Background: Although the use of endoscopic vein harvest (EVH) in coronary artery bypass grafting is accepted, few studies have documented the implementation of EVH in peripheral vascular disease surgery. We hypothesized that EVH improves outcomes compared with open vein harvest (OVH) in patients undergoing femoral to below the knee arterial bypass surgery. Methods: The charts of 144 consecutive patients undergoing infrainguinal bypass surgery over the course of 27 months were reviewed. A femoral to below the knee arterial bypass with saphenous vein was done in 88 patients (29 had EVH, 59 had OVH). The preoperative characteristics evaluated were age, gender, renal function, history of diabetes, hypertension, tobacco use, and previous infrainguinal bypass surgery on the affected side. End points included wound complications, length of hospital stay, operative time, angiographic and operative interventions for graft occlusion, patency rates, limb salvage, acute renal failure, myocardial infarction, and death. Results: Patient characteristics and demographics were similar in the EVH and OVH groups. No operative intervention for occlusion was required in the EVH group (0/29) compared with 13.4% in the OVH group (8/59) (P = .03). At the mean follow-up time of 21 months, primary patency rate was 92.8% in the EVH group and 80.6% in the OVH group (P = .12). No significant differences were found between the EVH and OVH groups in postoperative complications, length of hospital stay, operative time, patency rates, limb salvage, and death. Conclusion: Despite our initial concerns of damaging the venous conduit with a minimally invasive approach to saphenous vein harvest, EVH in our experience has resulted in a trend toward improved patency rates and decreased infectious wound complications while affording the benefit of improved cosmesis. An endoscopic approach results in smaller incisions, decreased interventions for occlusion, and improved outcomes compared with OVH. EVH is the procedure of choice for harvesting saphenous vein for femoral to below the knee arterial bypass surgery.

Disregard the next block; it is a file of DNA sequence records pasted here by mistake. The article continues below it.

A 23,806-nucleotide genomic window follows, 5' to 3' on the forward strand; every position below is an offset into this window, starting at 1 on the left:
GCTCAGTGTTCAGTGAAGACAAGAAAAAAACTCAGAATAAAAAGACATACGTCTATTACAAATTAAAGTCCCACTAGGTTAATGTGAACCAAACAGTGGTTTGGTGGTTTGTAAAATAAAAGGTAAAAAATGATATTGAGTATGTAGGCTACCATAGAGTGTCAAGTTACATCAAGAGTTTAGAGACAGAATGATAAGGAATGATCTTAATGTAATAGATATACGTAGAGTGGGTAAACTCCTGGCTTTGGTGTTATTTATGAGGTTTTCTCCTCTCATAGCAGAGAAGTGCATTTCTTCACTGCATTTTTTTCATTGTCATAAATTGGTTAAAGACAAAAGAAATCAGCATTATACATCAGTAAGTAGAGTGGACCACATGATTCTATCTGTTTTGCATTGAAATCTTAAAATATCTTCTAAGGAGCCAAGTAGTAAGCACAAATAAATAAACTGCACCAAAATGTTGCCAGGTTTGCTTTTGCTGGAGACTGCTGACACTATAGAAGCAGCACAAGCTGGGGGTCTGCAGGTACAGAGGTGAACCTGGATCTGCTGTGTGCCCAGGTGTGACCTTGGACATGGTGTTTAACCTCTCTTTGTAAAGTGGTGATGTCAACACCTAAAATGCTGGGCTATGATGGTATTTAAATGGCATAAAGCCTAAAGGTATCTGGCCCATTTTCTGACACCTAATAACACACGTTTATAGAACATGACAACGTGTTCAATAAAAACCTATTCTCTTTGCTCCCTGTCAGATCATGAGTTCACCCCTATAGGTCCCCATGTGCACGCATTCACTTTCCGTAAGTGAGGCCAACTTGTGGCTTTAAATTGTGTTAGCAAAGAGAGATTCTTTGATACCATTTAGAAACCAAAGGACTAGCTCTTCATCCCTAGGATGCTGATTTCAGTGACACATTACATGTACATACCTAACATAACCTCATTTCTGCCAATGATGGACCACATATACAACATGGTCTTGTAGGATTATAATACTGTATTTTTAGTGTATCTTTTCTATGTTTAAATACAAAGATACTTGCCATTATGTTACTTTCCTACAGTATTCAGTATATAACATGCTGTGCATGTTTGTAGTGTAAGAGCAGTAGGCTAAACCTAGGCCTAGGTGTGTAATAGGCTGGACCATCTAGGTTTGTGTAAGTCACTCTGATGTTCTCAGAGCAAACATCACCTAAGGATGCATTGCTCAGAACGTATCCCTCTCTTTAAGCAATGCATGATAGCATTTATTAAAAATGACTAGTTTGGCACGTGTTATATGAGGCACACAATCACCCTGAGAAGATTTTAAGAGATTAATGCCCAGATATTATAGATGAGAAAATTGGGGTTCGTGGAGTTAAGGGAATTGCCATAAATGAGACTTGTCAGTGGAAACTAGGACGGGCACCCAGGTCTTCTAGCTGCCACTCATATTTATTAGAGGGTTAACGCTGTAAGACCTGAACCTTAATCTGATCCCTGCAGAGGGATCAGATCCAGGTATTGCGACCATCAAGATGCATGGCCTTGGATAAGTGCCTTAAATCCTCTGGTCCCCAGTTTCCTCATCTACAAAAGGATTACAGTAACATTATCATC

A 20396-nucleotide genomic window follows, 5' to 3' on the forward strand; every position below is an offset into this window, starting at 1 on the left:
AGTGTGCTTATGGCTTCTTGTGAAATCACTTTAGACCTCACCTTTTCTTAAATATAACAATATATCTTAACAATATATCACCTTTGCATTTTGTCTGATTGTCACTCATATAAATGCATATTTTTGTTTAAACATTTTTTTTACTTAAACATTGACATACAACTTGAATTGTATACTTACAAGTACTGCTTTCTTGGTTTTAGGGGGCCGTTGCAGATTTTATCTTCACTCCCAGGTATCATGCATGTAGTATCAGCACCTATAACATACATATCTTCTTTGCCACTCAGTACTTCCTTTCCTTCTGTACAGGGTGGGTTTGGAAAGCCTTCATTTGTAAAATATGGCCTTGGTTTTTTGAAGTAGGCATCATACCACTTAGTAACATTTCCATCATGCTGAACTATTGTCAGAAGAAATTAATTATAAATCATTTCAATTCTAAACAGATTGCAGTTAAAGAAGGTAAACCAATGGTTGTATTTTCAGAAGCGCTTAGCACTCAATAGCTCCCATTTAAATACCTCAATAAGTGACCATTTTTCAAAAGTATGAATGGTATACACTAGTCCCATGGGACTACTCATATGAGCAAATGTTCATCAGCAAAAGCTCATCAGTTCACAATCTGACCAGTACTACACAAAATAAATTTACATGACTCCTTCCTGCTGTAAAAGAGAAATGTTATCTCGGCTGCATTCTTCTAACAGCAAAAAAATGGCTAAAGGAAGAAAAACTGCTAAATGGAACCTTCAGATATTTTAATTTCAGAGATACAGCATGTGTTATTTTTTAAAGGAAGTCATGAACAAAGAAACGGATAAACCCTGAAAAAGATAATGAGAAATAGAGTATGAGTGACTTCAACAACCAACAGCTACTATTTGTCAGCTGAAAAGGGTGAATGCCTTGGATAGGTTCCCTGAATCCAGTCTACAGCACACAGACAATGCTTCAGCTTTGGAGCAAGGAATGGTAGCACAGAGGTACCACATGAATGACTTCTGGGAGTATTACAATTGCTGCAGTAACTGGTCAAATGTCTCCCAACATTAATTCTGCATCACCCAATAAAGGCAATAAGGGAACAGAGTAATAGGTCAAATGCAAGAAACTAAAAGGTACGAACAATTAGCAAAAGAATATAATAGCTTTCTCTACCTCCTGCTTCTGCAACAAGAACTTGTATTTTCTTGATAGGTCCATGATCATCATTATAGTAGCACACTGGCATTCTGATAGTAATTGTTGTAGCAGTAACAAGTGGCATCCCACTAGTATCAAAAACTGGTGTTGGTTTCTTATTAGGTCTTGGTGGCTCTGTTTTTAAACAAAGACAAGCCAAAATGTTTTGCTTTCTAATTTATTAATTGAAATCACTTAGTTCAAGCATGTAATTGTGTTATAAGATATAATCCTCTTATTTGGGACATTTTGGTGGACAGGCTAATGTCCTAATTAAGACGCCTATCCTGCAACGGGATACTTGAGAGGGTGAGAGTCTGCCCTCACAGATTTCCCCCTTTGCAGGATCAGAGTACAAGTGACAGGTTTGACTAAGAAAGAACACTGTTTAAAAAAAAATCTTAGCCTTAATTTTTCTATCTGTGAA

ASJC Scopus subject areas
- Cardiology and Cardiovascular Medicine